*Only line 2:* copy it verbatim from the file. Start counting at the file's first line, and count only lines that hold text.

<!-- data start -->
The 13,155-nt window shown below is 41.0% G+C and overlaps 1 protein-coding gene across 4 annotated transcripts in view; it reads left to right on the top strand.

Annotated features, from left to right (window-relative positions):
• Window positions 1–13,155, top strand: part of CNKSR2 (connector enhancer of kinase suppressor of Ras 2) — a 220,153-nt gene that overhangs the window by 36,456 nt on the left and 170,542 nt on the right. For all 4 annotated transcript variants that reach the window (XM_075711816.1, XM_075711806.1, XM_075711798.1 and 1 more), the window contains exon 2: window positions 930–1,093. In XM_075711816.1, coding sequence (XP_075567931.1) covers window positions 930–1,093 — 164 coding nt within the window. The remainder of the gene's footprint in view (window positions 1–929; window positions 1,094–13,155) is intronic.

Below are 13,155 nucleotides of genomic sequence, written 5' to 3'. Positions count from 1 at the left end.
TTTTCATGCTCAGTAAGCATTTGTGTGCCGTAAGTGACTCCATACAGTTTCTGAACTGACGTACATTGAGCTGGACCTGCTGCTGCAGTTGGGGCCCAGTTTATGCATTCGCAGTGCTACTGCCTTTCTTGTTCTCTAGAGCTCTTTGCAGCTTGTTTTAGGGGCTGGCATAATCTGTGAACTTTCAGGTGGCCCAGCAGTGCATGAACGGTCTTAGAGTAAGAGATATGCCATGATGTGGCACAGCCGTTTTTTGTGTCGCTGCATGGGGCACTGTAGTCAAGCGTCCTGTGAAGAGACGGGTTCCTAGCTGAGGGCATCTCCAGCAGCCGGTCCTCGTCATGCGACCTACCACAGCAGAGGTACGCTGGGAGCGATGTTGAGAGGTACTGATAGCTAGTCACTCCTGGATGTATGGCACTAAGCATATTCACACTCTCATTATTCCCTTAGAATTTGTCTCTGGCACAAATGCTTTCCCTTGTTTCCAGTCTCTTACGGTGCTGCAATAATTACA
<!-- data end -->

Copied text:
Annotated features, from left to right (window-relative positions):